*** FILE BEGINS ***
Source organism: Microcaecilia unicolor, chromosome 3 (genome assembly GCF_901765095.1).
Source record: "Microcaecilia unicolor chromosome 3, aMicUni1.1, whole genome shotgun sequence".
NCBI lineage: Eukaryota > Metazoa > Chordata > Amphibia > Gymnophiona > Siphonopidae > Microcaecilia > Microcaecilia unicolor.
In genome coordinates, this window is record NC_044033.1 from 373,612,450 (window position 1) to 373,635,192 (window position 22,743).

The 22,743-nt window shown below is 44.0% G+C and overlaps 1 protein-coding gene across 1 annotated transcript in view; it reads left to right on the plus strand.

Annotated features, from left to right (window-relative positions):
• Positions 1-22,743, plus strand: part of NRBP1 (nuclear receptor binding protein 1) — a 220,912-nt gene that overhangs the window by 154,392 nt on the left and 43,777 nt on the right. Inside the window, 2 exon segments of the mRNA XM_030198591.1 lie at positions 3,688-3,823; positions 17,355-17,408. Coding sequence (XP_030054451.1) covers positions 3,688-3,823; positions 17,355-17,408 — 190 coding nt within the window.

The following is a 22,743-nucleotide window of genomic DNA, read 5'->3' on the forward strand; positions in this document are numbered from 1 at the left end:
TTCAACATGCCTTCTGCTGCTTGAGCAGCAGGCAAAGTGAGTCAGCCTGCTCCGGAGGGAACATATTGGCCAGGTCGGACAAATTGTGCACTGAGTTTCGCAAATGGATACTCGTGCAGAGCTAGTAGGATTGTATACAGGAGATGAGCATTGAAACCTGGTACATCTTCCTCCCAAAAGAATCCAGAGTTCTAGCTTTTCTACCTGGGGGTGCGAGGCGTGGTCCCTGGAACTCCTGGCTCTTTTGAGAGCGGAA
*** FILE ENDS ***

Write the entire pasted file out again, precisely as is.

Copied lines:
Source organism: Microcaecilia unicolor, chromosome 3 (genome assembly GCF_901765095.1).
Source record: "Microcaecilia unicolor chromosome 3, aMicUni1.1, whole genome shotgun sequence".
NCBI lineage: Eukaryota > Metazoa > Chordata > Amphibia > Gymnophiona > Siphonopidae > Microcaecilia > Microcaecilia unicolor.
In genome coordinates, this window is record NC_044033.1 from 373,612,450 (window position 1) to 373,635,192 (window position 22,743).

The 22,743-nt window shown below is 44.0% G+C and overlaps 1 protein-coding gene across 1 annotated transcript in view; it reads left to right on the plus strand.

Annotated features, from left to right (window-relative positions):
• Positions 1-22,743, plus strand: part of NRBP1 (nuclear receptor binding protein 1) — a 220,912-nt gene that overhangs the window by 154,392 nt on the left and 43,777 nt on the right. Inside the window, 2 exon segments of the mRNA XM_030198591.1 lie at positions 3,688-3,823; positions 17,355-17,408. Coding sequence (XP_030054451.1) covers positions 3,688-3,823; positions 17,355-17,408 — 190 coding nt within the window.

The following is a 22,743-nucleotide window of genomic DNA, read 5'->3' on the forward strand; positions in this document are numbered from 1 at the left end:
TTCAACATGCCTTCTGCTGCTTGAGCAGCAGGCAAAGTGAGTCAGCCTGCTCCGGAGGGAACATATTGGCCAGGTCGGACAAATTGTGCACTGAGTTTCGCAAATGGATACTCGTGCAGAGCTAGTAGGATTGTATACAGGAGATGAGCATTGAAACCTGGTACATCTTCCTCCCAAAAGAATCCAGAGTTCTAGCTTTTCTACCTGGGGGTGCGAGGCGTGGTCCCTGGAACTCCTGGCTCTTTTGAGAGCGGAA